Sunday, July 28, 2013
The third brightest supernova discovered in the spiral galaxy M74
M74 is a classic spiral galaxy with arms that rotate their bright shimmering light, the stars with very dense cores. The galaxy is at a distance of 32 million light-years from Earth in the constellation of Pisces. M74 contains about 100 billion stars. The spiral arms are dotted with dense star clusters and pink clouds of fluorescing hydrogen gas.
One of the first pictures of a supernova in the galaxy M74, was obtained in the course of the Italian project "Supernova Search." The facility is located at 93h degrees to 135 degrees east and south of the center of the galaxy.
Astronomers like this galaxy. Not only is the M74 near perfect spiral shape, but this latest supernova is the third "discovery-boom" in the galaxy in just 11 years.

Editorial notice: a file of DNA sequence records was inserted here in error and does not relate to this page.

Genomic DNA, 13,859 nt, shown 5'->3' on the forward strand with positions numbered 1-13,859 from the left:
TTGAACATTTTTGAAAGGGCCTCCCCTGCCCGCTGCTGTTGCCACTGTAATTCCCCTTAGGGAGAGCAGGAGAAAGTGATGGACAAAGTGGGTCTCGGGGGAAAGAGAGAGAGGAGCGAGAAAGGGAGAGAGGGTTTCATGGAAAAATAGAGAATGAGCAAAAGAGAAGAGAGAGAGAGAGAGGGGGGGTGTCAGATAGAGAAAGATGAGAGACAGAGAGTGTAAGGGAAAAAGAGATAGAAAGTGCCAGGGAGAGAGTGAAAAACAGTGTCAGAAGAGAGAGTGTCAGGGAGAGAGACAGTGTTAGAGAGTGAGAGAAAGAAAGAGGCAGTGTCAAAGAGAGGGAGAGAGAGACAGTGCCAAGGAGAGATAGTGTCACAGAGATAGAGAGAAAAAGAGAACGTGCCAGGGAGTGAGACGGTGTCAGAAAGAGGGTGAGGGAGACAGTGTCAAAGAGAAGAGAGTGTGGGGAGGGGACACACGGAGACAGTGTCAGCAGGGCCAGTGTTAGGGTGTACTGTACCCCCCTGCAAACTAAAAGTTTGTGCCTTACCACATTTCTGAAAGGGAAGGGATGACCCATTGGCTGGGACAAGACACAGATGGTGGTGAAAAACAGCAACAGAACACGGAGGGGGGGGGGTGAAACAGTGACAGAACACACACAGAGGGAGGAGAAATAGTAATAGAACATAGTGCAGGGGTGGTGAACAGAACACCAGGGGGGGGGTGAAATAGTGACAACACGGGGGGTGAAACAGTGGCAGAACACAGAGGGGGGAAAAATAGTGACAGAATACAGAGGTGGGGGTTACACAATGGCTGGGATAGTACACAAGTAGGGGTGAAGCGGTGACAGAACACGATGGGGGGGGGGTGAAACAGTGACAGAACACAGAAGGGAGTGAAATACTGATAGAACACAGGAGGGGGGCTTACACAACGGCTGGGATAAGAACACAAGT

Looking used fully automated robots, and 76-meter telescope, which scans the sky for supernovae. He found the last flashed supernova M74, July 25. The two previous discoveries of supernovae that broke out in the galaxy, it's - 2002ap SN and SN 2003gd. They went up to the 12th and 13th light values, and after - disappeared into obscurity.
M74 galaxy is relatively bright and looks spectacular in the photo, in the lens of large telescopes, but little in the lens; it looks like a large, completely faceless, dim glow.
Now, we have to be patient and wait until Tuesday. When the moon finally will decrease and then we can better appreciate the light of new discoveries. We hope that our new guest stars as bright.
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